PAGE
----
Many literary masterpieces published during Poland’s twenty years of independence between the world wars (1919–1939) remain untranslated into English and largely unknown to audiences outside a small group of academics. The precedence afforded to contemporary fiction marginalises the reception of older works, allowing them to sink deeper into the collective unconscious. This despite the fact that they frequently address universal and ever-relevant political and ethical issues, and can in themselves be gripping reads. The blurry yet arbitrary borderline between what is deemed by elite critics to be literary or popular fiction also contributes to this invisibility. The Career of Nicodemus Dyzma (1932), a satirical novel about contemporary politics written in a racy, piquant styleis a case in point; its author gets no mention in Czesław Miłosz’s History of Polish Literature, an influential reference work regarded for many years as the guide to what was important in Polish letters. The introduction of such works to anglophone readers depends therefore on the commitment of translators; and the current translators, winners of the Found in Translation Award 2021 for their work on this novel, perform their task with conviction and panache.
Tadeusz Dołęga-Mostowicz (1898–1939) rose to prominence in the 1920s as a political journalist critical of the Sanacja government of Józef Piłsudski. After a brutal attack on his life in 1927, he turned mainly to fiction. The Career of Nicodemus Dyzma, his second novel,was an instant success; and although followed by fifteen others, it has remained his most iconic. It describes the rise to the pinnacles of state power of an unscrupulous and manipulative provincial conman. His ascension commences by chance: he picks up an invitation to a government reception dropped by a messenger; and his success depends not on genuine knowledge of economics, finance, agriculture or public affairs, but on the corruption, rivalry, gullibility and willing blindness to his fraudulence of other key players. The events hint at an uncomfortably close collusion between government politicians, shady businessmen, the military, and surviving elements of the pre-1918 aristocracy. It was so convincing to contemporary readers that the name Dyzma became proverbial. But the resonance extends well beyond the Poland of 1932: in our age of misinformation, post-truth, fake news, the discrediting of expert knowledge and widespread conspiracy theories, it is not hard to recognise other Dyzmas.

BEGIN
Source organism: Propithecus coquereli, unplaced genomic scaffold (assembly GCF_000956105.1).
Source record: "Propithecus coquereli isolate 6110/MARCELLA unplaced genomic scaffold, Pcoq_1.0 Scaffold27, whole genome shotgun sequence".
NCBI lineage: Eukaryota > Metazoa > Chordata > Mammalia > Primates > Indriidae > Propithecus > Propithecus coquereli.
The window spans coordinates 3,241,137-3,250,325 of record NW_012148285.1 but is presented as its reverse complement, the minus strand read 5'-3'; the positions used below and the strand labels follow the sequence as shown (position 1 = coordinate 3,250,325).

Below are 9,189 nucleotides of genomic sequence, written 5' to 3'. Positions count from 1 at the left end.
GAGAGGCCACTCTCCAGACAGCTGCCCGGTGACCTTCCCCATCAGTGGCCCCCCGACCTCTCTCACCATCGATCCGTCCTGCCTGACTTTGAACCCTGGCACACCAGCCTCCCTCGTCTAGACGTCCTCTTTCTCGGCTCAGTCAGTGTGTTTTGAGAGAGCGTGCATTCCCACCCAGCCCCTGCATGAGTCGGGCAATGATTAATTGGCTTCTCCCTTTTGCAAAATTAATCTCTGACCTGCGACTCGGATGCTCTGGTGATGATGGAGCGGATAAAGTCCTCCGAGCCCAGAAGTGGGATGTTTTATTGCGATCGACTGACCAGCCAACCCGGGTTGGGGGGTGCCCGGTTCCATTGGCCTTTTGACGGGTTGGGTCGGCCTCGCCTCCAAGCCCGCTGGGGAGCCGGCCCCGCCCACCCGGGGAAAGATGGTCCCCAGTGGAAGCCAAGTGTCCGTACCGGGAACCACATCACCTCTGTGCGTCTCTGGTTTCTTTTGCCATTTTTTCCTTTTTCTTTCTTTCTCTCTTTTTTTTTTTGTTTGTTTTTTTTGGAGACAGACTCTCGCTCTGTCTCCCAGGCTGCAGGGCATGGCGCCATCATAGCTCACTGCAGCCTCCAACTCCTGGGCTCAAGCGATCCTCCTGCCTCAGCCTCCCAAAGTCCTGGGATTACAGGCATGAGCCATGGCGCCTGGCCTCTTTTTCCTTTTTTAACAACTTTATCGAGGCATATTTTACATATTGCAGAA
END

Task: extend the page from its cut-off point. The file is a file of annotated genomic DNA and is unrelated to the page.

Dyzma’s activities, however, have their dark, criminal side, which involves theft, blackmail and murder, and hinges on his fear of being found out. When he becomes president of a national bank, knowing his own limitations he employs an equally unprincipled factotum to deal with policy; but he also finds ways of eliminating inconvenient people who remember his past. Count Ponimirski, the former legal owner of a purloined landed estate, is designated by his ousters as mentally ill; disempowered, he nevertheless understands the immoral nature of Dyzma’s game. In the final scene, Ponimirski exposes the fraud, but the words of the ‘madman’ fall on deaf ears. The novel thus becomes a scathing satire not only on the Dyzmas of this world, but on the societies that empower them; and that make it a critique of us all.
Reviewed by Ursula Phillips
THE CAREER OF NICODEMUS DYZMA
by Tadeusz Dołęga-Mostowicz
Translated by Ewa Małachowska-Pasek and Megan Thomas, with an introduction by Benjamin Paloff
Published by Northwestern University Press (2020)
Winner of the Found in Translation Award 2021
Ursula Phillips is a British translator from Polish and a writer on Polish literary history. Recent translations include novels by Zofia Nałkowska, Choucas (1927) and Boundary (1935), which received the Found in Translation Award 2015 and the PIASA (Polish Institute of Arts and Sciences of America) Wacław Lednicki Award 2017 respectively.
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//Many literary masterpieces published during Poland’s twenty years of independence between the world wars (1919–1939) remain untranslated into English and largely unknown to audiences outside a small group of academics.//
How very true! I have been longing to read Maria Dabrowska’s novel Nights and Days for years, having seen the film, but it has never (apparently) been translated into English. A Twayne’s Worlds Authors series guide to the works of Dabrowska (Zbigniew Folejewski) was published in 1967, in the hopes that she would soon gain translators and readers. It did not happen. I am not giving up hope though. If only a translator such as Ursula Phillips would become interested in furthering this cause!
Gina, thank you for your comments. I am not at liberty to reveal who, but I understand that another translator is seriously considering the translation of ‘Nights and Days’. As a translator of two novels by Nalkowska, I am currently working on two others. I totally agree that MD has been neglected, as have many other interwar Polish writers, especially women. The problem is not only, or not so much. the neglect of translators. There also have to be publishers willing to publish them – and publishers, quite understandably, have to be convinced of a market. Promoting these works and keeping up interest in them (and hence sales of copies) outside the limited academic milieu is extremely hard.